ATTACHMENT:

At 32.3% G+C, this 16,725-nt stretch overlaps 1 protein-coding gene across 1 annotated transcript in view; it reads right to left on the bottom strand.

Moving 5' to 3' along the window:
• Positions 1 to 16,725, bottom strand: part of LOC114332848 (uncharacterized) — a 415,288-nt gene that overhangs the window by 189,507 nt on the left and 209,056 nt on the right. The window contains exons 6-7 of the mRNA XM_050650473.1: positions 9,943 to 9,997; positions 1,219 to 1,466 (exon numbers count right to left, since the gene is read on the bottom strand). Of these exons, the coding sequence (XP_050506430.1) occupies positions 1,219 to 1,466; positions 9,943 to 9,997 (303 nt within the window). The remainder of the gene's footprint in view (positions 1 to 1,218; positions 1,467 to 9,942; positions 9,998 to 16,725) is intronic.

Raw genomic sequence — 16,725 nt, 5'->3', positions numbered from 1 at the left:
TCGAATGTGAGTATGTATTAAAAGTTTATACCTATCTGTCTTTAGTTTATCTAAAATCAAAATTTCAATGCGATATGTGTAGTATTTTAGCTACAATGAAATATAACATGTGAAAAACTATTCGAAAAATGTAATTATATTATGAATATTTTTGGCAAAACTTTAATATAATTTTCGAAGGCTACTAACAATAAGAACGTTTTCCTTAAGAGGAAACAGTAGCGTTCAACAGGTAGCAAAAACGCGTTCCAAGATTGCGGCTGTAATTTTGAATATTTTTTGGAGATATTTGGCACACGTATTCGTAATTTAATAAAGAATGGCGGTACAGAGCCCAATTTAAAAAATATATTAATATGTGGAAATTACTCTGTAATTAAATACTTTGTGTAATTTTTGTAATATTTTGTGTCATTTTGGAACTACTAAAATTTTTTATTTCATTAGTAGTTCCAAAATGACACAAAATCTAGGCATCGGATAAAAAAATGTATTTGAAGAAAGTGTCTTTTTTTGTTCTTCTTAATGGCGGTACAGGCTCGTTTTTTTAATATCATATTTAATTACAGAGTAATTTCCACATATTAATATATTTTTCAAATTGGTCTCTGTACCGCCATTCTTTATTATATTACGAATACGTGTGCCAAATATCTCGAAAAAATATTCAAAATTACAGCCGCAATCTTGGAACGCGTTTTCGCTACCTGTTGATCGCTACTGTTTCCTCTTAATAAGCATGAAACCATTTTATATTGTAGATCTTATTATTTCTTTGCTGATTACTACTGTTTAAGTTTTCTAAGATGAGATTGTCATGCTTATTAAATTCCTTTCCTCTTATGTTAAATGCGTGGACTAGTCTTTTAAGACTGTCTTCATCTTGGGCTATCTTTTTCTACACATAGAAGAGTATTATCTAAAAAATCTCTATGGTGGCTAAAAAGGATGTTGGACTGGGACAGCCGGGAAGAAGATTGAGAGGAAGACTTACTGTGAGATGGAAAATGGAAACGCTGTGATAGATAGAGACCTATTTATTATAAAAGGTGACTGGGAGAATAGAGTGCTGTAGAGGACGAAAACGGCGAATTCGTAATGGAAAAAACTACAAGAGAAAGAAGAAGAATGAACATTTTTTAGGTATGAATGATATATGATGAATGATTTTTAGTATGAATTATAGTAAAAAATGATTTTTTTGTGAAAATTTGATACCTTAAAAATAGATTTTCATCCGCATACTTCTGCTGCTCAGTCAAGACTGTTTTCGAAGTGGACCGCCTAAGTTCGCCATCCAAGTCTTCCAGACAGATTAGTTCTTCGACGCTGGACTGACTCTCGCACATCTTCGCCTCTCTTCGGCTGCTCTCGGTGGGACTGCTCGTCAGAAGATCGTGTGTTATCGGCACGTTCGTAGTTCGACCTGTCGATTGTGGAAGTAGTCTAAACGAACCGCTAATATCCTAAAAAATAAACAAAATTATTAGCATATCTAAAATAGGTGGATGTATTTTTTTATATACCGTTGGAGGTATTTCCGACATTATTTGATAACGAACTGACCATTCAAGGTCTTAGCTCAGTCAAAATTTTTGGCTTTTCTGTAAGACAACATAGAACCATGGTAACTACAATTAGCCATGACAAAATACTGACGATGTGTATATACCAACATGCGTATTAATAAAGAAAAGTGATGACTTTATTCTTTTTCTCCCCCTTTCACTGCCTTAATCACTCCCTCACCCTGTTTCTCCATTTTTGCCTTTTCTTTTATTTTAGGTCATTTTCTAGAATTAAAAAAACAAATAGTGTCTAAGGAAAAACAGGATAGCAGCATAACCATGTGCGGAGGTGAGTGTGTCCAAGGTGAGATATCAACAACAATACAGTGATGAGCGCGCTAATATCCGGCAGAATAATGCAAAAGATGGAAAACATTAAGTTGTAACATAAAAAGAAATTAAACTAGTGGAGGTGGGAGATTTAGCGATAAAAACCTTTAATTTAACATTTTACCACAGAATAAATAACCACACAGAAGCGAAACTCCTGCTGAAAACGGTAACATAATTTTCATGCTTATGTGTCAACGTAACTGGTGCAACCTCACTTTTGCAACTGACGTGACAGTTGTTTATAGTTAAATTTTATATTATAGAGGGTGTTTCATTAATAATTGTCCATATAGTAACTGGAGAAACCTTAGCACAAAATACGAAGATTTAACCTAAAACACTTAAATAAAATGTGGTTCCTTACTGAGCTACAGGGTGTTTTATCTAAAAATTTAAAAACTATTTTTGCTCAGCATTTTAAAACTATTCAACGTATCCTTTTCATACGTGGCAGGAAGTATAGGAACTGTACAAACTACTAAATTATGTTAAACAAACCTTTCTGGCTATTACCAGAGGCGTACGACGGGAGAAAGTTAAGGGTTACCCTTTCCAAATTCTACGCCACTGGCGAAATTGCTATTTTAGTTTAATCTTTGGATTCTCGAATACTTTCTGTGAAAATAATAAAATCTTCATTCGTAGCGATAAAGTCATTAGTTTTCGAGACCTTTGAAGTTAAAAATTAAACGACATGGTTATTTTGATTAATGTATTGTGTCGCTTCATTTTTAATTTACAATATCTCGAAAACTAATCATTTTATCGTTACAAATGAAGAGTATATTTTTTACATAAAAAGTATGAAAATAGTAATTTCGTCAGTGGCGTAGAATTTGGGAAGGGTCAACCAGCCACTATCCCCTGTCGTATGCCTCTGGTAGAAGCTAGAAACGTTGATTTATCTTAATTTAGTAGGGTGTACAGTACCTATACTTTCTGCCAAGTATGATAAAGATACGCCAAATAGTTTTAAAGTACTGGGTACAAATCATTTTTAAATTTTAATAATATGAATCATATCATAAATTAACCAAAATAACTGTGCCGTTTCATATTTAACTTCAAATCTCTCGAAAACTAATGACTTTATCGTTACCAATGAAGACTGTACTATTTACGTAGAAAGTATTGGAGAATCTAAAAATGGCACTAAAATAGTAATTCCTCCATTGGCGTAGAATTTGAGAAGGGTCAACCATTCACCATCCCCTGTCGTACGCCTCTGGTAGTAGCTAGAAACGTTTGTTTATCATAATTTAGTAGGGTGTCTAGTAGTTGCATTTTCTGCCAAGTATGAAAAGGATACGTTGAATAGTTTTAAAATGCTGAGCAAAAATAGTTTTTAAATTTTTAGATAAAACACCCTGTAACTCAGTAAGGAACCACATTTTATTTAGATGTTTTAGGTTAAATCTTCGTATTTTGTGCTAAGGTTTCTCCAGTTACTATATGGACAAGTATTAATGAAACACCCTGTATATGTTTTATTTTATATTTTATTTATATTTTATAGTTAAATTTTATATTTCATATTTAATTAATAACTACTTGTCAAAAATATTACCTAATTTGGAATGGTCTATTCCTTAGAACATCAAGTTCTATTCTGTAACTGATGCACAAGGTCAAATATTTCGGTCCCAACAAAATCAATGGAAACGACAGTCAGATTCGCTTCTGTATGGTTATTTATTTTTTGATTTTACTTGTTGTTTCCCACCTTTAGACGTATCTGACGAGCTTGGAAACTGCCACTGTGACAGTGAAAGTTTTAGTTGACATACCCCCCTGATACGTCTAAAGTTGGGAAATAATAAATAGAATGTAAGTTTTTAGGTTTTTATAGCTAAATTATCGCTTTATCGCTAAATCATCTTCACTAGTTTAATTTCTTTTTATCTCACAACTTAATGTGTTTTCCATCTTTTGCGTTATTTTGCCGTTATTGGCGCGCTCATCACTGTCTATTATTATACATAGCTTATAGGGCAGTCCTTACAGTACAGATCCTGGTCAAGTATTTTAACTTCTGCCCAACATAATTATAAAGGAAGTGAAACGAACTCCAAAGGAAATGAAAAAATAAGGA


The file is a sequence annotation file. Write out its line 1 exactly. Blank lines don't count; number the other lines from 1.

At 32.3% G+C, this 16,725-nt stretch overlaps 1 protein-coding gene across 1 annotated transcript in view; it reads right to left on the bottom strand.